Since 2006 there have been a series of news articles reporting Chinese customers for space tourism, from MSNBC, the state owned China Daily, South Africa’s iol.ca.za, Pakistan’s Daily Times, and the technology website EE Times. Reports range from one businessman to half a dozen to literally dozens of Chinese lining up to go where only six Chinamen have gone before

One of the UK’s oldest newspapers (as the weekly current affairs magazine styles itself) The Economist broke a story last week that space tourists, aka spaceflight participants, on US launches would not be subject to the US government’s International Traffic of Arms Regulations (ITAR) that oversee technology exports – an activity that US law can deem to have occured if a non-US citizen so much as looks at ITAR restricted information

A glorious day for Bigelow Aerospace which is said to have asked the US government for a ruling on whether it would have to apply for what is known as a technical assistance agreeement (to overcome ITAR restrictions) for its customers who would travel (on an as yet unspecified transportation system) early in the next decade to the orbital complexes that Bigelow plans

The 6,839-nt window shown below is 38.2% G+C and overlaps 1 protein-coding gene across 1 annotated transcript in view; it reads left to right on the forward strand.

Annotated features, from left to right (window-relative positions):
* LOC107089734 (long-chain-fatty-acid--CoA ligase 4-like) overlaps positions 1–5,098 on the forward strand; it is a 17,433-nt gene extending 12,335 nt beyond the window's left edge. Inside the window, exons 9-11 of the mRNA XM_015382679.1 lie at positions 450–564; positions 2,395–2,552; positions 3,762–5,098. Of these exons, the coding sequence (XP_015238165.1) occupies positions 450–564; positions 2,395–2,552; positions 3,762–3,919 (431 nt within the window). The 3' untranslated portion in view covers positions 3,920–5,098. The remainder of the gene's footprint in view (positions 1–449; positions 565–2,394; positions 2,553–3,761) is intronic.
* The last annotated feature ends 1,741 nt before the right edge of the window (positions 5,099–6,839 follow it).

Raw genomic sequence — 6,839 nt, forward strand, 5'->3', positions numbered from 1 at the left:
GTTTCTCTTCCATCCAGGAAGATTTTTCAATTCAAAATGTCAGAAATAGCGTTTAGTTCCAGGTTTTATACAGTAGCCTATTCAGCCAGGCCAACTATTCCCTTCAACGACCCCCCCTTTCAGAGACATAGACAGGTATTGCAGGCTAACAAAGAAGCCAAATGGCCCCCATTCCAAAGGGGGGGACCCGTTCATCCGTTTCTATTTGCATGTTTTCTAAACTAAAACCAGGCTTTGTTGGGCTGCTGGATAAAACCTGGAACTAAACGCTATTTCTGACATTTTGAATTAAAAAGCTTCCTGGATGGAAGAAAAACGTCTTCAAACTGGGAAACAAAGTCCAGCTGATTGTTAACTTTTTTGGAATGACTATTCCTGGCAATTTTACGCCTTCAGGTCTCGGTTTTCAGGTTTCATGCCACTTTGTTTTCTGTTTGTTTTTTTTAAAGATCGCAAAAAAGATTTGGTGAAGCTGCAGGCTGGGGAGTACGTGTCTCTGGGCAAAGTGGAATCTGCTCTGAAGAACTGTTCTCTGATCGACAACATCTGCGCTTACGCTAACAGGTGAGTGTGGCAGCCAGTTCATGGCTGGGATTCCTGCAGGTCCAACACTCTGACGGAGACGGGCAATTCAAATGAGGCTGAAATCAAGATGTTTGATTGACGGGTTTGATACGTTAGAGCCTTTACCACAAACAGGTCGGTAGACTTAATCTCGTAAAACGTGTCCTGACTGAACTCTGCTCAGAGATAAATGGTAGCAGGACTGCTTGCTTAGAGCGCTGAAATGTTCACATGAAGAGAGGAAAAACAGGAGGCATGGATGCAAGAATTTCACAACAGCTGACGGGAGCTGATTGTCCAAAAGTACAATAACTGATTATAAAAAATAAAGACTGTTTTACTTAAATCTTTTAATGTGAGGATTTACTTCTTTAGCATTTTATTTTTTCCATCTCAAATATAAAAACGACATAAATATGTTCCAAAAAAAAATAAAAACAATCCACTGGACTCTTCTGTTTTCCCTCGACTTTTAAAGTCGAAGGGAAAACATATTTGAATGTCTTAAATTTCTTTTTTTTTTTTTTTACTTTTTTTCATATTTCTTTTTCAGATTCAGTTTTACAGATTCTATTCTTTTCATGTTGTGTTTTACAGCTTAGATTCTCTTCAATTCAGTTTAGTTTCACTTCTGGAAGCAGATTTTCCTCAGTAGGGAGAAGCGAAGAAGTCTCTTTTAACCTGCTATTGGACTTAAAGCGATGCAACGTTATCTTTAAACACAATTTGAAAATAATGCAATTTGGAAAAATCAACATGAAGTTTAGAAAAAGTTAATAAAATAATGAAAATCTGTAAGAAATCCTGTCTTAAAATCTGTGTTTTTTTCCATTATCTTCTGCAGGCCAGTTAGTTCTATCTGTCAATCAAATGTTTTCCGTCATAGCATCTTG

Alas it is not the revolution that the Chinese customers for Virgin Galactic and others will be cheering about. Despite their government’s purchase of US government debt bonds, bank rolling a significant chunk of president Obama’s American Recovery and Reinvestment Act’s billions, its citizens, The Economist reports, are lumped in with Sudan, Iran and North Korea

The Economist’s article says

though the ruling still precludes…nationals from Sudan, Iran, North Korea and China will not be allowed to fly or train on suborbital passenger flights, or visit Bigelow’s space station

However many Chinese millionaires really did flash their cash in the years since those 2006 stories emerged is anybody’s guess but its bound to irk some

*Chen is a common Chinese family name and its use here is not meant to refer to anyone in particular